Last Few Movies: Episode VII – Still Random

Look. Another list. Again, ranked in order.

Stop it:

Real

Stay in that coma. If you wake up, you might realize how dumb and implausible all this is.

Director Kiyoshi Kurosawa ineffectively rips off InceptionShutter Island, The Cell, and a bunch of forgettable recent horror movies for Real (2013). A man must go inside his wife’s subconscious to awaken her from a coma, but after about the third twist it’s hard to care (a good twist is supposed to clarify not wipe the slate clean rendering all previous scenes moot, or it’s supposed to surprise rather than be telegraphed 20 minutes in advance, OR it’s supposed to make sense instead of being ridiculous for the sake of surprise). The story is laughable, the acting is melodramatic and cheesy, and it’s way too long. There was some potential in the beginning and there’s a few decent jump scares but ultimately…just no. Points for having a dinosaur in the homestretch, but points taken back for it not making sense and being stupid.

Do you feel that? That is sound of my powerfully sexy baritone voice vibrating your chair.

Do you feel that? That is sound of my powerfully sexy baritone voice vibrating your chair.

I like blaxploitation movies and I was excited to see one that was inspired by The Exorcist. Carroll Speed is the title character in Abby (1974). I wish this was more fun (especially for having such a fun censorship history fraught with lawsuits). I really enjoyed the beginning and I actually liked the exorcism finale, maybe because those had the most interesting insights into who or what the demon really was and had more William Marshall (Blacula himself). Sadly the big, long middle stretch is very boring and predictable.

Stay gold, Ponyboy!

Stay gold, Ponyboy!

Why do I find bromance melodramas written by women so cloying and irritating? People say I’m crazy, but I hated reading The Outsiders in middle school. Green Street Hooligans (2005) is the story of Elijah Wood trying to be tough enough to hang with idiot British football hooligans. It’s predictable, overly sentimental, manipulative, and unintentionally funny when it’s not supposed to be. The film seems to be reaching to both glorify and criticize the zeal of these uneducated youths. It celebrates their passion and loyalty while at the same time condemning their irresponsibility and their misplaced priorities. The biggest thing that bothered me was just how dumb and unlikable all the characters were. Yes, many real people are that dumb and annoying, but watching real people would be more interesting. It’s an interesting sub-culture that I’d like to see as a documentary.

Meh and/or misguided:

^douche.

^douche.

Mansome (2012) is Morgan Spurlock’s examination on male vanity. It features interviews with funny celebrities and weird real life characters with strong opinions. Sadly the movie never formulates a question and never nears any form of conclusion. There are some isolated segments that are fun and telling, but it never comes together to say anything or even try to say anything new.

See that over there? That's an imaginative funny yet life-affirming movie with Ben Stiller in it. I call it a snow leopard.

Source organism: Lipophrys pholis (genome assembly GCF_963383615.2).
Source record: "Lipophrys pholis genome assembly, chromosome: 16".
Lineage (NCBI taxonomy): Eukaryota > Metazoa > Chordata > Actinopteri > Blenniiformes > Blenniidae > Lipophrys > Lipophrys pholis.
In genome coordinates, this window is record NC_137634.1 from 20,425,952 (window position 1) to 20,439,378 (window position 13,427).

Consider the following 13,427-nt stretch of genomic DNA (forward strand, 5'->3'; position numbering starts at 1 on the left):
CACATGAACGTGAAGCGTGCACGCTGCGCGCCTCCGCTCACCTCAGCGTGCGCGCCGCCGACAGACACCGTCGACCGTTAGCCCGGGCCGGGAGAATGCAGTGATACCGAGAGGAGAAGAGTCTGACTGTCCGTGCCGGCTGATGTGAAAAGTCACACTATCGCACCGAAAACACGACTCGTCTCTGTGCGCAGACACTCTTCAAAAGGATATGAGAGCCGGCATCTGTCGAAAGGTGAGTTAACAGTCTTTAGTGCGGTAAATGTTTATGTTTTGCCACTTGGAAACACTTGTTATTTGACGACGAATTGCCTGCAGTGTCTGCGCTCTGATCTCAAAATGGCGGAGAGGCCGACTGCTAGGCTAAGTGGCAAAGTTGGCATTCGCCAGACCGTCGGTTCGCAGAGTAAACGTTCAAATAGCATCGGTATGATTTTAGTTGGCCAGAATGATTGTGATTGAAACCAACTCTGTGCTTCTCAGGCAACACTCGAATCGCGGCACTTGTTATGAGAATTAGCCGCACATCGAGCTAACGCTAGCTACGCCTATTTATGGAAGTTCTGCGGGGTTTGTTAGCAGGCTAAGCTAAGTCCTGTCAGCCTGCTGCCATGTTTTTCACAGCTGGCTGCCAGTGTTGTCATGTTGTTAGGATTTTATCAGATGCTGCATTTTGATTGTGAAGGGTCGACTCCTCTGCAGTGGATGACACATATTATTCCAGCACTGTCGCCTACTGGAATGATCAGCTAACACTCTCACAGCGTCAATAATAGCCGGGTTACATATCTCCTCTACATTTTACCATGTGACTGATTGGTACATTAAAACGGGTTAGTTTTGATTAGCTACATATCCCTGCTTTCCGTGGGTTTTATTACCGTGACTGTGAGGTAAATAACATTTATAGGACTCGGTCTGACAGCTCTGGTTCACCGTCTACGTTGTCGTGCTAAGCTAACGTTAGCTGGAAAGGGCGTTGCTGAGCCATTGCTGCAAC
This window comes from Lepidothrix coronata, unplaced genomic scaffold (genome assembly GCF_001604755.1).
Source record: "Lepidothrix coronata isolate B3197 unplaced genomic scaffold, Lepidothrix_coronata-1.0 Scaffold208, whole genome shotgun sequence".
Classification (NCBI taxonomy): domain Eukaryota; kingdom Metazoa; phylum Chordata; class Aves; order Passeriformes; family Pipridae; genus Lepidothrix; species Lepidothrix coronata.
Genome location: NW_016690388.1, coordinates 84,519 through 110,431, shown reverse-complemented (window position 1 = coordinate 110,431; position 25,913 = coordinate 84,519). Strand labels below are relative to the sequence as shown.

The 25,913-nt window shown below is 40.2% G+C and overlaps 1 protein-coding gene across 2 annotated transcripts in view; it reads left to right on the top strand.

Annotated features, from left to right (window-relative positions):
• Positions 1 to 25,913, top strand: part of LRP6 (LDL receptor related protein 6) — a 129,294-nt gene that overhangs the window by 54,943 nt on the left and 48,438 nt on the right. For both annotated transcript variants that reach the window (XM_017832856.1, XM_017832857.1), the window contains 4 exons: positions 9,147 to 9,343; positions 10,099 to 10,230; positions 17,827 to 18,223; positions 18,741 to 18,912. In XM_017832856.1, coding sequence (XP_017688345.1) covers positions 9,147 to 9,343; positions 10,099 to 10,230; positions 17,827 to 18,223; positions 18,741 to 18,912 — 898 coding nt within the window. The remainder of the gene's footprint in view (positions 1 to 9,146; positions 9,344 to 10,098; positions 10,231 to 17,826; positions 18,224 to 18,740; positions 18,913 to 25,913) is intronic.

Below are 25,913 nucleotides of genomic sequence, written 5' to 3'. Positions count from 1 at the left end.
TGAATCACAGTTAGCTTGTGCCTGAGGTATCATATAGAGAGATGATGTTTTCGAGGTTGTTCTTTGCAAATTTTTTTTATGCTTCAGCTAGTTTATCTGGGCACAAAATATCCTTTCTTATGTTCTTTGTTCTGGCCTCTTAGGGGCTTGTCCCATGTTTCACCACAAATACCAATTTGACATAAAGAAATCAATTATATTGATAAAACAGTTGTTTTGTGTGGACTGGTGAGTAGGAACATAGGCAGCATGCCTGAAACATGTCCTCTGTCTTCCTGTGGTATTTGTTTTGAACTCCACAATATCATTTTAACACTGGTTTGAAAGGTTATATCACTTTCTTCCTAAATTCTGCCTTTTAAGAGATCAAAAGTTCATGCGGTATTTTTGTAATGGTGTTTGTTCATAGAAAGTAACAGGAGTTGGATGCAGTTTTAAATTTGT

See that over there? That’s an imaginative funny yet life-affirming movie with Ben Stiller in it. I call it a snow leopard.

I’m a fan of James Thurber and a fan of Danny Kaye and a fan of Terry Gilliam’s Brazil. This made Ben Stiller’s The Secret Life of Walter Mitty (2013) a particularly banal and toothless slog that tries its damndest to be life-affirming. I loved the cinematography, earthy locations, music choices, and I like Kristen Wiig. Beyond that it’s an empty affair that dashes from country to country with no specific destination in mind. If the comedy was funnier or the flights of fancy more imaginative I could have easily overlooked the tired, simple story and boring archetypal characters.

They came the sales. They stayed because they formed a cult to counter their fears of inter-dimensional beings.

They came for the sales. They stayed because they formed a cult to counter their fears of inter-dimensional beings.

Some people kept recommending this one to me and I’ll be honest, The Mist (2007) isn’t half bad…or actually it’s exactly half bad. Director Frank Darabont, no stranger to adapting Stephen King, tackles the intriguing premise and microcosmic study of mob mentality and the origins and dangers of religion fairly well. Marcia Gay Harden is good as the uber-deluded conservative Christian nutjob and I liked Toby Jones as the steadfast store clerk. Some of the monsters are cool and it’s well-paced, but it feels too heavy-handed at times and the ending, while shocking and bleak, feels like standard Twilight Zone conclusion. It’s worth a look. Just don’t hope for too much.

Movie tropes but with less understanding.

Movie tropes but with less understanding.

Abdullajon, or Dedicated to Steven Spielberg (1991) is an Uzbek re-imagining of E.T. A strange boy with no penis crash lands and is adopted by a clumsy middle-aged farmer. There’s never any suspense as they explain everything that will happen in the next scene before it happens. It’s never really warm or funny—perhaps through translation. The characters aren’t terribly developed and the situations rely heavily on magic-boy gimmicks (that they keep repeating). There’s a random twist that isn’t really explained and is sort of resolved inexplicably without much happenstance. Most of the second half of the film seems preoccupied with the fact that the alien boy can make hoes (the gardening tool, now) float. The town enjoys riding hoes to the market until the major confiscates them. The only real reason to watch this kind of slow and uneventful movie is for the silly special effects (which are few and far between) and just the odd mundanity that the film treats its subject.